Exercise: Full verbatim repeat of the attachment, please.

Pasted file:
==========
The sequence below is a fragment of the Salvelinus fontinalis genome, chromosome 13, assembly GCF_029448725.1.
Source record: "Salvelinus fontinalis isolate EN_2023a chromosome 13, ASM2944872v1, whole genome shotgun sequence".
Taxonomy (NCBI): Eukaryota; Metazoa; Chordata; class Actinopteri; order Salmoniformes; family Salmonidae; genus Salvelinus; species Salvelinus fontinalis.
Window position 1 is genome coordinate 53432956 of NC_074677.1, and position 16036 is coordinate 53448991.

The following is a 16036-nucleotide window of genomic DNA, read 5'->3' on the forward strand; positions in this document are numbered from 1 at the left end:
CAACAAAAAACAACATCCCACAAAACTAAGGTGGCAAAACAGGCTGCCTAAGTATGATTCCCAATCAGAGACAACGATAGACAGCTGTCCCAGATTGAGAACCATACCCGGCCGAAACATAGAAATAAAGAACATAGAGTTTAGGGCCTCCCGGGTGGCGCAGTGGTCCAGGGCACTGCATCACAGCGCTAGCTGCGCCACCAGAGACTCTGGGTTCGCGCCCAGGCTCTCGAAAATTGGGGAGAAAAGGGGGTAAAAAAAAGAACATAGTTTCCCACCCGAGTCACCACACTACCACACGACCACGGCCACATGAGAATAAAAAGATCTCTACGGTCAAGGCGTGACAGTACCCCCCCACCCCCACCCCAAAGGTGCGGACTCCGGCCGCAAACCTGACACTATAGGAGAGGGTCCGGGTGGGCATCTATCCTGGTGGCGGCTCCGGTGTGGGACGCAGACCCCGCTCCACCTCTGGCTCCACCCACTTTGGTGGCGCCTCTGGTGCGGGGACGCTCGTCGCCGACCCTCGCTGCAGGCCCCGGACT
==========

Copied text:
The sequence below is a fragment of the Salvelinus fontinalis genome, chromosome 13, assembly GCF_029448725.1.
Source record: "Salvelinus fontinalis isolate EN_2023a chromosome 13, ASM2944872v1, whole genome shotgun sequence".
Taxonomy (NCBI): Eukaryota; Metazoa; Chordata; class Actinopteri; order Salmoniformes; family Salmonidae; genus Salvelinus; species Salvelinus fontinalis.
Window position 1 is genome coordinate 53432956 of NC_074677.1, and position 16036 is coordinate 53448991.

The following is a 16036-nucleotide window of genomic DNA, read 5'->3' on the forward strand; positions in this document are numbered from 1 at the left end:
CAACAAAAAACAACATCCCACAAAACTAAGGTGGCAAAACAGGCTGCCTAAGTATGATTCCCAATCAGAGACAACGATAGACAGCTGTCCCAGATTGAGAACCATACCCGGCCGAAACATAGAAATAAAGAACATAGAGTTTAGGGCCTCCCGGGTGGCGCAGTGGTCCAGGGCACTGCATCACAGCGCTAGCTGCGCCACCAGAGACTCTGGGTTCGCGCCCAGGCTCTCGAAAATTGGGGAGAAAAGGGGGTAAAAAAAAGAACATAGTTTCCCACCCGAGTCACCACACTACCACACGACCACGGCCACATGAGAATAAAAAGATCTCTACGGTCAAGGCGTGACAGTACCCCCCCACCCCCACCCCAAAGGTGCGGACTCCGGCCGCAAACCTGACACTATAGGAGAGGGTCCGGGTGGGCATCTATCCTGGTGGCGGCTCCGGTGTGGGACGCAGACCCCGCTCCACCTCTGGCTCCACCCACTTTGGTGGCGCCTCTGGTGCGGGGACGCTCGTCGCCGACCCTCGCTGCAGGCCCCGGACT